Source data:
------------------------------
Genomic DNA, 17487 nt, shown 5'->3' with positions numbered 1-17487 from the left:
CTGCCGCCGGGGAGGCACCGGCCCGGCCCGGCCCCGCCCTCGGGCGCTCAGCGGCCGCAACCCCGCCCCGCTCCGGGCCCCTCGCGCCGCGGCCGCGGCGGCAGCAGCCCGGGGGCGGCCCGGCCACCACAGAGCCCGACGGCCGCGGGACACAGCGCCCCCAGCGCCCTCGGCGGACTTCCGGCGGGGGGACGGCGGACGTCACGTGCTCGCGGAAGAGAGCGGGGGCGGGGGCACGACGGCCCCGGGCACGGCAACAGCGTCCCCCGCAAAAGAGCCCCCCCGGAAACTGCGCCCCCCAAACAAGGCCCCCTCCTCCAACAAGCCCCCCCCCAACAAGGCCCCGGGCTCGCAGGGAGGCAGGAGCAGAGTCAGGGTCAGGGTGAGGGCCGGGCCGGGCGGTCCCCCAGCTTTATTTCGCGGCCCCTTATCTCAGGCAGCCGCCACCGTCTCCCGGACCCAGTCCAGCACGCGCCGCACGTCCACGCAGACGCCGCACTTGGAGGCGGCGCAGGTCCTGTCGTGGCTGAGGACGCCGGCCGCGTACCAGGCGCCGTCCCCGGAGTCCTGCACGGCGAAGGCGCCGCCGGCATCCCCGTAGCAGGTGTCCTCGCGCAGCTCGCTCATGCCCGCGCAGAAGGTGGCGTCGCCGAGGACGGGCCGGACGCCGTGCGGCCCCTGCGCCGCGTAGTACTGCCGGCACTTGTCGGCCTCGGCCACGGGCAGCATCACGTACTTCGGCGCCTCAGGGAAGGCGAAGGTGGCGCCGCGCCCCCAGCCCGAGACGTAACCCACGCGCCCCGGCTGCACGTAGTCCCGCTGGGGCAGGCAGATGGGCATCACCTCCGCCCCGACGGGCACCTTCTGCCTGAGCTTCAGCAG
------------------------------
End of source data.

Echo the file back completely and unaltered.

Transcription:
Genomic DNA, 17487 nt, shown 5'->3' with positions numbered 1-17487 from the left:
CTGCCGCCGGGGAGGCACCGGCCCGGCCCGGCCCCGCCCTCGGGCGCTCAGCGGCCGCAACCCCGCCCCGCTCCGGGCCCCTCGCGCCGCGGCCGCGGCGGCAGCAGCCCGGGGGCGGCCCGGCCACCACAGAGCCCGACGGCCGCGGGACACAGCGCCCCCAGCGCCCTCGGCGGACTTCCGGCGGGGGGACGGCGGACGTCACGTGCTCGCGGAAGAGAGCGGGGGCGGGGGCACGACGGCCCCGGGCACGGCAACAGCGTCCCCCGCAAAAGAGCCCCCCCGGAAACTGCGCCCCCCAAACAAGGCCCCCTCCTCCAACAAGCCCCCCCCCAACAAGGCCCCGGGCTCGCAGGGAGGCAGGAGCAGAGTCAGGGTCAGGGTGAGGGCCGGGCCGGGCGGTCCCCCAGCTTTATTTCGCGGCCCCTTATCTCAGGCAGCCGCCACCGTCTCCCGGACCCAGTCCAGCACGCGCCGCACGTCCACGCAGACGCCGCACTTGGAGGCGGCGCAGGTCCTGTCGTGGCTGAGGACGCCGGCCGCGTACCAGGCGCCGTCCCCGGAGTCCTGCACGGCGAAGGCGCCGCCGGCATCCCCGTAGCAGGTGTCCTCGCGCAGCTCGCTCATGCCCGCGCAGAAGGTGGCGTCGCCGAGGACGGGCCGGACGCCGTGCGGCCCCTGCGCCGCGTAGTACTGCCGGCACTTGTCGGCCTCGGCCACGGGCAGCATCACGTACTTCGGCGCCTCAGGGAAGGCGAAGGTGGCGCCGCGCCCCCAGCCCGAGACGTAACCCACGCGCCCCGGCTGCACGTAGTCCCGCTGGGGCAGGCAGATGGGCATCACCTCCGCCCCGACGGGCACCTTCTGCCTGAGCTTCAGCAG